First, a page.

Couch Critic: The Soloist
3 out of 5 stars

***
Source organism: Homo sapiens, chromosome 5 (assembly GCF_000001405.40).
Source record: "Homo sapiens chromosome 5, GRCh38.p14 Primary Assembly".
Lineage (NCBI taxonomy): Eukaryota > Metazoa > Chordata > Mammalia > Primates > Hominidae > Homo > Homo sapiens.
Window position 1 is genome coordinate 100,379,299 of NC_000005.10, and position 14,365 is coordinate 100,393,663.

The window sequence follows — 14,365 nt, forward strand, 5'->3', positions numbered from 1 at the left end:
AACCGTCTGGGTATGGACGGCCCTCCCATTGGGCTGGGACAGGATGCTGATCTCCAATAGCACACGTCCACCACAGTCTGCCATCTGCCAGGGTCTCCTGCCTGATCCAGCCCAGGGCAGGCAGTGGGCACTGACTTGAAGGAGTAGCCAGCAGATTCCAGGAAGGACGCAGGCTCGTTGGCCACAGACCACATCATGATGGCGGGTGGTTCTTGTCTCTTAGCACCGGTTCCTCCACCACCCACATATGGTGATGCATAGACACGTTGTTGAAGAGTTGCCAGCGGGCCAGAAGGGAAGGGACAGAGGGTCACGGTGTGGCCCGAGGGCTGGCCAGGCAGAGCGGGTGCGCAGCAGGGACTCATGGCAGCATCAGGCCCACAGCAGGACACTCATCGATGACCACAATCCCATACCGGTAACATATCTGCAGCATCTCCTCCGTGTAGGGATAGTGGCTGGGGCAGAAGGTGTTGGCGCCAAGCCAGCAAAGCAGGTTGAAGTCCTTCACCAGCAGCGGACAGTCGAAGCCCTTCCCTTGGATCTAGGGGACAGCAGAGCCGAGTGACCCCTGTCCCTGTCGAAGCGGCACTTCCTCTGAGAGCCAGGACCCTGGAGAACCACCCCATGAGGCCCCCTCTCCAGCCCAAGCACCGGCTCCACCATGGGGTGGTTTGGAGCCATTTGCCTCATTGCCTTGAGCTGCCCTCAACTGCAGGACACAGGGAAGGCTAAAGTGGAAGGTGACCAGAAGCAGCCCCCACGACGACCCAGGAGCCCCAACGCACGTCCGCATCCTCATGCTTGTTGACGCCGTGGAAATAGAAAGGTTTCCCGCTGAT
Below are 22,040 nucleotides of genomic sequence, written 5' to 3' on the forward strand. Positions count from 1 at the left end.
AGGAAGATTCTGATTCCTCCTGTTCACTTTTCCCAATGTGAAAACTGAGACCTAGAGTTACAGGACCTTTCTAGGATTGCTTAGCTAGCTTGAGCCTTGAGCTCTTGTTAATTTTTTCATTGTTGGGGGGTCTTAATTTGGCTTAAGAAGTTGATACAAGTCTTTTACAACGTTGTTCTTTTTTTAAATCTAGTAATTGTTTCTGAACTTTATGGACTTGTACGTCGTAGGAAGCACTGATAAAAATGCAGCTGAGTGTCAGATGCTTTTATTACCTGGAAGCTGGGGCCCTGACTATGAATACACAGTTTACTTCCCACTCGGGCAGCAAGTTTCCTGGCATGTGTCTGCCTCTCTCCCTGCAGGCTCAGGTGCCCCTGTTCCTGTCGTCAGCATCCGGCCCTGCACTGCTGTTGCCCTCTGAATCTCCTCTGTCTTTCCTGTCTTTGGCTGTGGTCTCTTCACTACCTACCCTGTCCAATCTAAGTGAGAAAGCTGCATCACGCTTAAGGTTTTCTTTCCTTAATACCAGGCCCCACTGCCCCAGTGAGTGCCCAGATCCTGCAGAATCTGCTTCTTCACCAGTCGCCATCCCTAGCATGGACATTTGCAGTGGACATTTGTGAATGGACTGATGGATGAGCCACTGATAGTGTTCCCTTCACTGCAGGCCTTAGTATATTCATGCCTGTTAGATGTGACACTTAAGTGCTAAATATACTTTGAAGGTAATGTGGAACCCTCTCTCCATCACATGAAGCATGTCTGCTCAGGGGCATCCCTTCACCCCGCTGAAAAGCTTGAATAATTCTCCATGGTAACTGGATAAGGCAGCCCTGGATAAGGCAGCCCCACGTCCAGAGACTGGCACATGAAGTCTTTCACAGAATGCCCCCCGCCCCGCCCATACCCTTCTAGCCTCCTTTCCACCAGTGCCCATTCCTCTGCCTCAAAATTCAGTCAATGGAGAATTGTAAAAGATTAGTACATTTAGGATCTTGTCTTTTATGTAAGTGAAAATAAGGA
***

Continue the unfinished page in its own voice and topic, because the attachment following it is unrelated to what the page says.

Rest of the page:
The easiest way to describe my feelings about this film is to say that i loved the story but didn’t love the screenplay. That is to say, i loved the idea of the narrative more than the actual telling of the narrative. The moral of the story is powerful without being sappy and i really enjoyed watching Robert Downey Jr.’s character’s journey. The lesson that people aren’t means to an end that can be fixed is simple yet necessary. The subtext of the plight of the homeless is another well-developed piece of this film. Many of the scenes that take place on the streets are unsettling and distressing, adding layers to the film. Jamie Foxx’s character’s schizophrenic moments are likewise disturbing and give the film an invaluable dark side that ironically rescues it from its overtly sentimental passes. My primary complaint is that prior to the scenes that show Ayers’ breakdown, the film is slow, formulaic, and lacking in tonal clarity. once we begin to see the warmer side of Lopez and can understand a bit more about Ayers’ impairment, The Soloist really plays to its forte: that life is way better when you treat people like question marks rather than periods.